The scientists examined how chemical composition — specifically the ratios of two strontium isotopes — changed from the otolith’s center to its edge. Because strontium levels vary geographically across the Amazon region, it was possible for the research team to match the isotope ratios seen within the bones to their geographic origin in one of three areas: the Amazon River and its Andean and lowland tributaries; the Madeira sub-basin; and tributaries originating on the old, granite Brazilian and Guiana shields. In this way, the lifetime migration patterns of 37 catfish were carefully pieced together.
Adult catfish were sampled from their breeding grounds in the upper Madeira and Amazon rivers. The life histories stored in their bones revealed that — as larvae and juveniles just a few centimeters long — they had drifted downstream, eventually reaching the lower Amazon, with some going as far as the Amazon estuary.
Most returned to their original breeding grounds thousands of miles upstream as adults, particularly within the Madeira sub-basin.
Several of the catfish studied showed alternative movement patterns, however, corresponding to migrations that began in one sub-basin and ended in another. “There are always both homers and strayers” in migratory fish species, Duponchelle told Mongabay — a pattern that helps safeguard the species against extinctions. None of the catfish examined showed evidence of being resident in their natal sub-basin throughout their life, suggesting that the initial downstream migration is a compulsory part of their lifecycle.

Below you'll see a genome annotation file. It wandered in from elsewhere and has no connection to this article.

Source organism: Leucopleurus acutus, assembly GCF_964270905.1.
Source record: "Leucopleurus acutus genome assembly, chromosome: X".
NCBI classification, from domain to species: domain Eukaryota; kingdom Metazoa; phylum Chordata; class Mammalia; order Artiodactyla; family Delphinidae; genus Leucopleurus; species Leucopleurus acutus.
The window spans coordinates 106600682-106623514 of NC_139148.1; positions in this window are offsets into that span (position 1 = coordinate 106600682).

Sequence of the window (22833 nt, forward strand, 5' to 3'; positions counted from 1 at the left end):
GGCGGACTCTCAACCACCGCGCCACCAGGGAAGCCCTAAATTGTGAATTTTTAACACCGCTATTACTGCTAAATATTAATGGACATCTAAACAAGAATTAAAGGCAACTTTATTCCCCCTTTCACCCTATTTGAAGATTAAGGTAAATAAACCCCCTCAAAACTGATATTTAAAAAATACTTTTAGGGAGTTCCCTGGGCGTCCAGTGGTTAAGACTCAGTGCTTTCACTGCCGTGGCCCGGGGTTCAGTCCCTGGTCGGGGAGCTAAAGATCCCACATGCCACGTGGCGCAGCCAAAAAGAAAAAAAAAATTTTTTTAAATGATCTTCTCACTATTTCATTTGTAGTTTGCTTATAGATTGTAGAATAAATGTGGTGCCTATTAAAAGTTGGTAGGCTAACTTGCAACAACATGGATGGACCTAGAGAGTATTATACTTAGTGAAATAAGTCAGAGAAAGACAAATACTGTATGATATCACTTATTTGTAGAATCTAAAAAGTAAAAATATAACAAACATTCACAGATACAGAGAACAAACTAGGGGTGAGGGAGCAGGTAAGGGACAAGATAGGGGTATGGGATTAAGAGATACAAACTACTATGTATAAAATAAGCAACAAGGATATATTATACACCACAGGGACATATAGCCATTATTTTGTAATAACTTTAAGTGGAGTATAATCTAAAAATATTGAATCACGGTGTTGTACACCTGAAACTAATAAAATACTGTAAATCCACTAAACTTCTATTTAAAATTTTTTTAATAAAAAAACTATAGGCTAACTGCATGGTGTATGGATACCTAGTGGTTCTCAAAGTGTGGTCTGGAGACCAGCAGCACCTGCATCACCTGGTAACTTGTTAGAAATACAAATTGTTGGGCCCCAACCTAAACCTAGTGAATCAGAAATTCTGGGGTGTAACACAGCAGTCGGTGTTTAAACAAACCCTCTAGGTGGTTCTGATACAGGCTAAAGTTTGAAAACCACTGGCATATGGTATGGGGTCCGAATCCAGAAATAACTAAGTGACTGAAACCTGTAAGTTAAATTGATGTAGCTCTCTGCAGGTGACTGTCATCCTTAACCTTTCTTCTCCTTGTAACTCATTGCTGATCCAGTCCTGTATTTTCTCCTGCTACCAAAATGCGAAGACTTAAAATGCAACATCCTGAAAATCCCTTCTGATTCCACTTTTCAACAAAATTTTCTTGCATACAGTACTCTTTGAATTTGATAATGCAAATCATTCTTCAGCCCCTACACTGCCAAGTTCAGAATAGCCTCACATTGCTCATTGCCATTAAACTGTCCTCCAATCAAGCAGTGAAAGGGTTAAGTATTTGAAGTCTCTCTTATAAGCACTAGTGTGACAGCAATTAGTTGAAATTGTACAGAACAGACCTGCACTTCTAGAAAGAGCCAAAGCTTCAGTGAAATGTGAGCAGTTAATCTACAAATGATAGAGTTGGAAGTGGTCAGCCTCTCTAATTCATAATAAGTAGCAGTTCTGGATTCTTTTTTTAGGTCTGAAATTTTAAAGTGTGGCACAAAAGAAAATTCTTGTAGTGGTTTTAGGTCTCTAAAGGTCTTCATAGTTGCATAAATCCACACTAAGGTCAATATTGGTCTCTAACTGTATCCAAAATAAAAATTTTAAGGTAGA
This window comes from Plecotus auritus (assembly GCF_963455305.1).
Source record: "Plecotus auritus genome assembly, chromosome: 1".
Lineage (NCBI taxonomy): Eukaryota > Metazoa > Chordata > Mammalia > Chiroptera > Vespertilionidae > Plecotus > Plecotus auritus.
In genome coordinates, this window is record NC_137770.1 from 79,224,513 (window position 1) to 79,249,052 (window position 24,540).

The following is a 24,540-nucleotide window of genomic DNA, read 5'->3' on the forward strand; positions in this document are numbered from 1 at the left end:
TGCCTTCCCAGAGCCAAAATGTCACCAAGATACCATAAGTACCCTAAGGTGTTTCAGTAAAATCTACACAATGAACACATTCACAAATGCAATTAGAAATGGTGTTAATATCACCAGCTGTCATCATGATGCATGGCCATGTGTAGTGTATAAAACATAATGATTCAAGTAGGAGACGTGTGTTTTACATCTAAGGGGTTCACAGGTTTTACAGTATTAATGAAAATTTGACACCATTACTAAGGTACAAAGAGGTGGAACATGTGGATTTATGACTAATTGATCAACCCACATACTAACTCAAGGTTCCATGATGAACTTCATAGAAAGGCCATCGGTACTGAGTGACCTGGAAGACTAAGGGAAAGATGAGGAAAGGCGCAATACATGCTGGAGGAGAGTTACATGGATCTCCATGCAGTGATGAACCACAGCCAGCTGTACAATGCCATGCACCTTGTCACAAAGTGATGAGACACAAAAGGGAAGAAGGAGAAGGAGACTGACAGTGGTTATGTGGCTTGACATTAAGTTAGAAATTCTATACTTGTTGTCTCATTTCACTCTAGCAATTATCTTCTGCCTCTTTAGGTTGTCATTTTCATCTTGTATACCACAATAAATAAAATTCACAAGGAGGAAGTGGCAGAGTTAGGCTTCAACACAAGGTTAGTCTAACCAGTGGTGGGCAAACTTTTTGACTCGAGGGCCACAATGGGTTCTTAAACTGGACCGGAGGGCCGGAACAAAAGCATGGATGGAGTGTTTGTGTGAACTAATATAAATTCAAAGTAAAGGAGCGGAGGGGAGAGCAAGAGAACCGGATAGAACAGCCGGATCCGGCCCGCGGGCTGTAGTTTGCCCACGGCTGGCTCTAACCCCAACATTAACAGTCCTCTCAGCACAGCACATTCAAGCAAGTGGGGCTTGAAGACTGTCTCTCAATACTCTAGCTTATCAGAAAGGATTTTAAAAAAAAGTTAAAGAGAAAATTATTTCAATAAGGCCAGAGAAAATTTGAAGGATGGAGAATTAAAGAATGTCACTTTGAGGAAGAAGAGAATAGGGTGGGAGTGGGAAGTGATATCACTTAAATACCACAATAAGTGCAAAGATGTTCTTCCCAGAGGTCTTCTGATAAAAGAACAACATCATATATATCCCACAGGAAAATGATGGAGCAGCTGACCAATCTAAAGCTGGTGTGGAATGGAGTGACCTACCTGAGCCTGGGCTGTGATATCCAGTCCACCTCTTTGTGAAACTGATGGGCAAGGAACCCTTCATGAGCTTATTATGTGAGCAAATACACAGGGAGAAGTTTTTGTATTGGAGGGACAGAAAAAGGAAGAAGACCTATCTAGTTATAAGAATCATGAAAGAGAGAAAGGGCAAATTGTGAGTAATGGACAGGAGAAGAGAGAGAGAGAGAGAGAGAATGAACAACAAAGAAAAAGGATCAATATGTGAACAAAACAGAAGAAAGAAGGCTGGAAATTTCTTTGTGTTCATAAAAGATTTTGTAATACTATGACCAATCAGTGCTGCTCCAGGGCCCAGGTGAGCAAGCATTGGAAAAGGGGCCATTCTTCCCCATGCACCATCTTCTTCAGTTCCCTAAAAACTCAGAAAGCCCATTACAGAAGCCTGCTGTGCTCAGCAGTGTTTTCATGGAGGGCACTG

The team’s ground-breaking work provides conclusive evidence of the homing behavior shown by B. rousseauxii on its 8,000-kilometer journey. “Such long-distance natal homing is exceptional in purely freshwater fishes,” the researchers state.
The distance covered is “rather exceptional from a global perspective too,” said Herman Wanningen, director of the World Fish Migration Foundation. The catfish can hold its own against long-distance freshwater-saltwater migrants such as sturgeon, salmon and the European eel; the latter covers 10,000 to 12,000 kilometers (6,214 to 7,456 miles) on its journey between the Sargasso Sea and European lakes and rivers.